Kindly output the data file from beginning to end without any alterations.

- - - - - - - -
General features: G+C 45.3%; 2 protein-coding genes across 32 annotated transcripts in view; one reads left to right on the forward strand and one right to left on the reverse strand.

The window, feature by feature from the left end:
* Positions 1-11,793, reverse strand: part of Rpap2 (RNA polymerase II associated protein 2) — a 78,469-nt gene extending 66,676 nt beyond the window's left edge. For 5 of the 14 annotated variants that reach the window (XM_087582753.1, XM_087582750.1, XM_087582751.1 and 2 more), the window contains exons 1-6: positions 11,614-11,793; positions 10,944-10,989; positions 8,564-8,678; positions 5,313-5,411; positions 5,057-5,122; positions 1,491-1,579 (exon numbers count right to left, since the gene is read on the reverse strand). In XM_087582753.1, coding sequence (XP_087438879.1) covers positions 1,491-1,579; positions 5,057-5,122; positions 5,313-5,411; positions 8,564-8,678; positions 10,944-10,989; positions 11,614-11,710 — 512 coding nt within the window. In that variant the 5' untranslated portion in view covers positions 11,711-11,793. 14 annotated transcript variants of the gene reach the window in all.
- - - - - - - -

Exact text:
General features: G+C 45.3%; 2 protein-coding genes across 32 annotated transcripts in view; one reads left to right on the forward strand and one right to left on the reverse strand.

The window, feature by feature from the left end:
* Positions 1-11,793, reverse strand: part of Rpap2 (RNA polymerase II associated protein 2) — a 78,469-nt gene extending 66,676 nt beyond the window's left edge. For 5 of the 14 annotated variants that reach the window (XM_087582753.1, XM_087582750.1, XM_087582751.1 and 2 more), the window contains exons 1-6: positions 11,614-11,793; positions 10,944-10,989; positions 8,564-8,678; positions 5,313-5,411; positions 5,057-5,122; positions 1,491-1,579 (exon numbers count right to left, since the gene is read on the reverse strand). In XM_087582753.1, coding sequence (XP_087438879.1) covers positions 1,491-1,579; positions 5,057-5,122; positions 5,313-5,411; positions 8,564-8,678; positions 10,944-10,989; positions 11,614-11,710 — 512 coding nt within the window. In that variant the 5' untranslated portion in view covers positions 11,711-11,793. 14 annotated transcript variants of the gene reach the window in all.